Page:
Deion is a homo-hoodlum with a penchant for getting ripped to the max on Hollywood’s best speed and “hubba” (crack). He could’ve starred in a West Coast version of Paris Is Burning. In mad pursuit of his beloved hubba one spring night, he steals a car with a bunch of wild-eyed pals and almost gets shot by the cops. He escapes the wrath of LA’s finest (soon to be infamous everywhere for pummeling Rodney King) and burns rubber to another hotel room where he smokes rocks until his brain melts as the alarm in the ceiling keeps going off. It’s no heart-stopping surprise when he goes AWOL midway through the book. Goldberg learns that he’s cooling out in “some witness protection program whilst helping some former hotel hot shot who likes little boys and girls.”

Echo Waiting (Polk and Sutter), San Francisco. 1986.

Another vanishing act.

Three cops roll down the street, seen from a high window as if by some paranoid speed freak.

Whatever the toxic nature of the relationships between teen hustlers and their johns (Goldberg says, “there were always adults preying on children”), the kids devote major time to bragging about their sugar daddies and detailing their fantastic largesse. Cultivating the attentions of these shadowy gentlemen is an art. Some boys invent sugar daddies to make themselves seem in demand, adored, like little children dramatizing the exploits of their imaginary friends.


Calling Goldberg from the hospital, Dave sings the Scarecrow’s ditty “If I Only Had a Brain” but slyly turns (tweaks!) it into a junkie lament, “If I Only Had a Vein” … then the line goes dead.

When Dave dies, the hospital connects Goldberg with the boy’s family in Texas, and he gets the true story. If it contradicts Dave’s lurid tale, it’s just as tragic. Dave was one of a pair of orphaned twins adopted by a sweet-tempered Christian couple—his obsession with Echo suddenly looks like a doomed attempt to capture this missing double, his absent sister. As this unnamed sibling explains over the phone, Dave was born without stomach muscles and had to undergo experimental surgery in a bid to fix him. “He was a mess,” his sister says, cold, “and nobody expected him to live past eighteen.” Asked why her brother would concoct such wild tales about his life, she states, “My guess is David could never distinguish between reality and his dreams. I think this was because of his psychological and physical problems. They got in the way of everything. He stuck out so much that he never grew up. He ended up being a very confused boy.”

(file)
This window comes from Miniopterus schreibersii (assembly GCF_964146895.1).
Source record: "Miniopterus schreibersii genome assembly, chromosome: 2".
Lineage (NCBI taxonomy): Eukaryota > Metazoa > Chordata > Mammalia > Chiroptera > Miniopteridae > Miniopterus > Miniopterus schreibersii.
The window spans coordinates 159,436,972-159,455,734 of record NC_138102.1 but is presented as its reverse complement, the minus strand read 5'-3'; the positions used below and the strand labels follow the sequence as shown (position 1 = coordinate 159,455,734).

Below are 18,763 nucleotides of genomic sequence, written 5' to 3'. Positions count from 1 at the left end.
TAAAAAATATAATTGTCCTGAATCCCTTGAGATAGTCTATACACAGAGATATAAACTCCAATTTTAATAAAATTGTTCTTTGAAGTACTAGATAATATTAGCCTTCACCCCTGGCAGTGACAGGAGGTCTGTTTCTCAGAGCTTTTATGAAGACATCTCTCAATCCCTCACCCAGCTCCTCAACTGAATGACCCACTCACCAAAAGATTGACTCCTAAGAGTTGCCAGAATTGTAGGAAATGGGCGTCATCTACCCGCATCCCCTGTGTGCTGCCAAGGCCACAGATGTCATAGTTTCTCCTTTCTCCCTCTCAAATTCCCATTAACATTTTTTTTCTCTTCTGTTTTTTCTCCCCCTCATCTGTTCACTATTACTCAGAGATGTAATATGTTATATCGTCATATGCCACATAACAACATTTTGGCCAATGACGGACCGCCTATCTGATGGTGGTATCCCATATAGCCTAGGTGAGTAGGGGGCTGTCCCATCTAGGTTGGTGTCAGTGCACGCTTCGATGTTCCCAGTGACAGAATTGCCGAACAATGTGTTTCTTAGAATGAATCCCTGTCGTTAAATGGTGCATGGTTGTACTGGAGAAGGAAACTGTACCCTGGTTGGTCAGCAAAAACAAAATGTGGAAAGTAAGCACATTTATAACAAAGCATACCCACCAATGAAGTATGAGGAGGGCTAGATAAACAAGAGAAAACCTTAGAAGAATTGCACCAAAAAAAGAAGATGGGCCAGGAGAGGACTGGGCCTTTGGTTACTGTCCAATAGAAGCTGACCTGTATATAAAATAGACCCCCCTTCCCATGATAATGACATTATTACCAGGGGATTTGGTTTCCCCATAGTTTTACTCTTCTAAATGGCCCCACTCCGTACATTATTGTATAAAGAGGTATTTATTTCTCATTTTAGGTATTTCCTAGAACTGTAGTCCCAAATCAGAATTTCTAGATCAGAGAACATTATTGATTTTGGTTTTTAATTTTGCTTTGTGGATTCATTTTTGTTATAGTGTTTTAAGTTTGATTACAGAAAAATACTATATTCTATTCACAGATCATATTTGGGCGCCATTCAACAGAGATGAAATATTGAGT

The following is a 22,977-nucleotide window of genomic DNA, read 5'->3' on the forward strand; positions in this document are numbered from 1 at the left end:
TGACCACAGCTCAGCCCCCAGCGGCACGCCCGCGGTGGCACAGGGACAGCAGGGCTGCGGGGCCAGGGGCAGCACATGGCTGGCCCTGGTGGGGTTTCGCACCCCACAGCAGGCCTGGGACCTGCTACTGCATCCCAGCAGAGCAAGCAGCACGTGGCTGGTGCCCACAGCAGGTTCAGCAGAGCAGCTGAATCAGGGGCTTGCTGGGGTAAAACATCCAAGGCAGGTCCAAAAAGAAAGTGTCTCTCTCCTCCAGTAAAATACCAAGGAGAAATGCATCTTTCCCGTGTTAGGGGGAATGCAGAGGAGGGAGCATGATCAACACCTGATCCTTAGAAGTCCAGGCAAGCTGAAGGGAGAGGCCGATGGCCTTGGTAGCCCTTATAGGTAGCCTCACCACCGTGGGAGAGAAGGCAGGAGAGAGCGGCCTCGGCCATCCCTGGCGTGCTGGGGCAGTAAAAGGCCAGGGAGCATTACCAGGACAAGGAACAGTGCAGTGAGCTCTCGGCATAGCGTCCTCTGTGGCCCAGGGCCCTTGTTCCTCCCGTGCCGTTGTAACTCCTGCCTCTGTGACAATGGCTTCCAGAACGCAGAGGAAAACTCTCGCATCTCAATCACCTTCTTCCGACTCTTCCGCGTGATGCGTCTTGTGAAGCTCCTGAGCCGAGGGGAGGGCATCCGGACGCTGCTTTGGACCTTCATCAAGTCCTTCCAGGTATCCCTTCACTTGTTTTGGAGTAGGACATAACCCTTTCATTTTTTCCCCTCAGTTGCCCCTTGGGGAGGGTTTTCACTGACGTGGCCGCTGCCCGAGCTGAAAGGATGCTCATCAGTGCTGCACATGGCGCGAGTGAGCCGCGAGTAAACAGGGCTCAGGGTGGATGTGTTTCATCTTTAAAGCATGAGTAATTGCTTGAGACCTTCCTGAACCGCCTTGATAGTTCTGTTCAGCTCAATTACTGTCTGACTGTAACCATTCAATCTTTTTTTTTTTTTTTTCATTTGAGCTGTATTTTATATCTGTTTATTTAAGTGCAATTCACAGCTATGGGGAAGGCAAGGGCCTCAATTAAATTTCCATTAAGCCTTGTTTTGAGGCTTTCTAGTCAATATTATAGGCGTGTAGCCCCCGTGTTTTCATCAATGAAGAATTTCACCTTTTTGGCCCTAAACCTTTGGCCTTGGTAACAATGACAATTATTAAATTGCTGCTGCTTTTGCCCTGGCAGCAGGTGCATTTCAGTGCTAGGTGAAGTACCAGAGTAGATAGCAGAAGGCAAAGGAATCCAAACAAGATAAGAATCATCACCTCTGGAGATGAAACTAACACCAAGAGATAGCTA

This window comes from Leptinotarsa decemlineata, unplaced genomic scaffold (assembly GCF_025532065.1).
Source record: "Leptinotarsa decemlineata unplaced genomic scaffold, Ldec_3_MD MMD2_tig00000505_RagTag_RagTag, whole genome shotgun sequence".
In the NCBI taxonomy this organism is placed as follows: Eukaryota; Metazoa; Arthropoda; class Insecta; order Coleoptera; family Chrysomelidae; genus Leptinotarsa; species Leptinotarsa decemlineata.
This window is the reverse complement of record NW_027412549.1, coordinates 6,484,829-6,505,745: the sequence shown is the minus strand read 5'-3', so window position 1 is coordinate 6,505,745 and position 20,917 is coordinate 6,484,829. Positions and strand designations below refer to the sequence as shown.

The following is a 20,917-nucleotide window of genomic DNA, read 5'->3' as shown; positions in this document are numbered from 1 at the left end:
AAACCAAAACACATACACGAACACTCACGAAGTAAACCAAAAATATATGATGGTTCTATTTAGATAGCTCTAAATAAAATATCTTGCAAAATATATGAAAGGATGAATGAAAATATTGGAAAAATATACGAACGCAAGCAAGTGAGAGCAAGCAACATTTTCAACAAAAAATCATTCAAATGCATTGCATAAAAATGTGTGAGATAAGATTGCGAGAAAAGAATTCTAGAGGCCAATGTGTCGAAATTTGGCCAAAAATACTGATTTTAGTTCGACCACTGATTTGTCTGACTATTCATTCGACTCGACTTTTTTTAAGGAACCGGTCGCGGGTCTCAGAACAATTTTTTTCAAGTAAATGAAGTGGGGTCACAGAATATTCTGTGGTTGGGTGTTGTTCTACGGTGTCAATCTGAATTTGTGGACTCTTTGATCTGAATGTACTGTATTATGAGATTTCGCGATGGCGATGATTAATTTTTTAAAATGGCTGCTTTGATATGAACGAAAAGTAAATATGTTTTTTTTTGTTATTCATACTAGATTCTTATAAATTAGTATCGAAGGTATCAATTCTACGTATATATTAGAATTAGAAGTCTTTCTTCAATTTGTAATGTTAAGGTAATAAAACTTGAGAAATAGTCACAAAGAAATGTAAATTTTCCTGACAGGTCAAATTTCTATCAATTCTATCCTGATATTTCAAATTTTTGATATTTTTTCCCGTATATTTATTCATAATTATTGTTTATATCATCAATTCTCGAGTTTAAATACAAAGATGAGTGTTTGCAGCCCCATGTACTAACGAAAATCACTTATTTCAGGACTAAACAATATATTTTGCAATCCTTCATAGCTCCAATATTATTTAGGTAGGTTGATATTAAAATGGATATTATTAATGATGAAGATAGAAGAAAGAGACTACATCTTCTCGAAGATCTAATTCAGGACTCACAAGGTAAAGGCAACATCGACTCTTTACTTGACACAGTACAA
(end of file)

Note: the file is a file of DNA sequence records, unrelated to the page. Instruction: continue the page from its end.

To Goldberg, the family hands over the rights to Dave’s remains like neighbors permitting the retrieval of a lost dog from their yard: “Yes, that would be fine.”

Dave’s Jacket, Hollywood. 1991.

“I call them again,” Goldberg writes, and “leave a message about the date of the funeral. They never call back.” Goldberg still has the box containing Dave’s ashes.

The balloons go up into the sky.

“I know this whole round world do not love me nohow,” Washington Phillips sings on “I Had a Good Mother and Father,” from 1929, “and it is on account of sin.”

Still hooking in her first trimester, Echo has a baby with a wastoid called Twack Jack, whom Goldberg calls “a dog-faced surfer geek,” and another with a second dude shortly afterward: two girls. The boys jet—Twack Jack is popping wheelies in the hospital parking lot and hounding Goldberg for drug money when Echo’s in labor—but miraculously she cleans up. She watches TV; she changes her name back to Beth; she looks after the girls. She tells Goldberg, “I like having a place to brush my teeth”: a warm, disinfected idea of happiness.

A home movie of Echo as a radiant ghost, slouched on the swings in the afternoon sun.

An elementary-school portrait of Echo appears early in the book. She’s a blonde little girl in a cotton-candy-pink dress with a cute gap-toothed grin. Next to the picture is a careful little note recalling a family trip as if it were paradise, sweet and bright and gone forever.

We saw anything and everything you could see
It was the best time
We stopped in the middle of
this light green forest
I wandered off and climbed a tree
Nothin’ but bright green everywhere.
That was the time
my parents were happiest together
And I was happiest with them
That was the only time I can
remember us being a real family.


A new ‘bootleg’ edition of Raised by Wolves will appear in September via

Special thanks to Lauren Panzo at Pace/MacGill Gallery, in New York. Extra special thanks to Jim Goldberg.

Charlie Fox is a writer who lives in London. His book of essays, This Young Monster, published by Fitzcarraldo Editions, is out now.